People around the world were aghast when President Donald Trump suggested drinking or injecting bleach to “kill the Corona virus,” but, after seeing the shocked reactions, he said he was only joking.
The leading method currently used for disinfecting surfaces is spraying a solution of sodium hypochlorite – or household bleach. Unfortunately, this chemical breaks down rapidly under sun and ultraviolet light, and it is very unstable. As a result, it evaporates within a few minutes. Even frequent disinfection with bleach cannot guarantee a surface is free of the virus that causes COVID-19.
The virus has shown a significant survival rate on different surfaces, including cardboard, stainless steel and plastic – in some cases lasting on surfaces for up to 17 days, according to the US Centers for Disease Control. It can be transmitted not only by human to human transfer but also through surface contact.
As a result of this problem, researchers at the Technion-Israel Institute of Technology in Haifa launched a project for the development of disinfectant polymer materials that can protect surfaces with strong antiviral properties. Unlike small molecules, polymers are highly stable macromolecules that don’t disintegrate, and they can be designed to have long-lasting disinfecting qualities.
Compared to other inorganic bleaches, antiviral polymers are durable, not corrosive, and they do not decompose in water to form toxic compounds. The project team are working on the rapid development of novel, effective, superior and stable disinfecting antiviral polymers that prevent the spread of viruses. The disinfectant materials will be prepared in a straightforward, simple reaction, using cheap, commercially available materials so that the polymers can be mass-produced.
The antiviral polymers can be used in hospitals, schools, transportation systems, homes – on any surface where there is a risk of traces of the Corona virus. Along with protective equipment such as masks, these materials can become an essential part of the means for defending against the spread of COVID-19, providing a form of protection during the current pandemic and preparation for the next one, said the developer, Prof. Shady Farah of the Technion’s Wolfson Chemical Engineering Faculty. The Technion expert in nano-biotechnology and nanomedicine just announced that the European Institute of Innovation and Technology (EIT) would support the project to speed up the process of development and product delivery to the market.
The “smart antiseptics” that he has developed damage the mechanism involved in Corona virus infection mechanism and remain active over time. These substances are expected to replace bleach, as well as other chlorine-based agents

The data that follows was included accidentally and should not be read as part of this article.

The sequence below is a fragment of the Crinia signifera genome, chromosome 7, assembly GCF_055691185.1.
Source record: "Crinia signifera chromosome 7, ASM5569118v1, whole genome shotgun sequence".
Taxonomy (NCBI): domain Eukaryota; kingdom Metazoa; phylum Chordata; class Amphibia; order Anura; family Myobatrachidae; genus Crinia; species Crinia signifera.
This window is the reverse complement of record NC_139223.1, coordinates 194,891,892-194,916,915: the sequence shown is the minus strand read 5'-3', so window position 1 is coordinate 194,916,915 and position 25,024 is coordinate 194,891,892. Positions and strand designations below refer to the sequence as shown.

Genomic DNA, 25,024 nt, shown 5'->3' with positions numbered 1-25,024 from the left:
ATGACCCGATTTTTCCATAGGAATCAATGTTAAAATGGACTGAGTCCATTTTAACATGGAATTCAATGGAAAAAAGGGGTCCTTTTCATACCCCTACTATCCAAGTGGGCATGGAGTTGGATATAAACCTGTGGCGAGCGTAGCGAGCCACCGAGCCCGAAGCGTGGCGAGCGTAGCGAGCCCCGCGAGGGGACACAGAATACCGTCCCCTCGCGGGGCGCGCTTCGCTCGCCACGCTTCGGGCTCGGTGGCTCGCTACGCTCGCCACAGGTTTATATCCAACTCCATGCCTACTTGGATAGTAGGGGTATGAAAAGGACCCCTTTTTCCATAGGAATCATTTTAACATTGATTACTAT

It was the first time that a single researcher at the Technion has won a prestigious EIT Health grant. “My team and I are currently producing and testing potential materials, with the intention of choosing the optimal material and starting mass production in the coming months.”
His research interests include the designing and engineering of novel bioactive functionalized biomaterials and nanoparticles with desired and programmable properties, as well as understanding the correlation between materials structure at the molecular and microstructure level)and properties including function at different environments and conditions so as to design efficient valuable medical and therapeutic materials, delivery systems and medical devices,” he said.
“I’m particularly interested in, polymers, biodegradable synthetic polymers, which offer several advantages over other materials for numerous uses,” he added
The development of the technology was made possible by combining interdisciplinary knowledge in combinatorial chemistry, polymer engineering and controlled release. There are rules of the game that will curb the contamination cycle, which is a particularly difficult problem in public places such as hospitals, factories, schools, malls, central bus and train stations and public transportation.
“Our polymers will make them safer spaces. We are dealing today with the COVID-19 pandemic, but the technology can be used in the future against other microorganisms as well. We thus we enrich the arsenal of tools at our disposal and we add a new family of disinfectants that release the active ingredient in a controlled manner so they remain effective over time,” Farah concluded.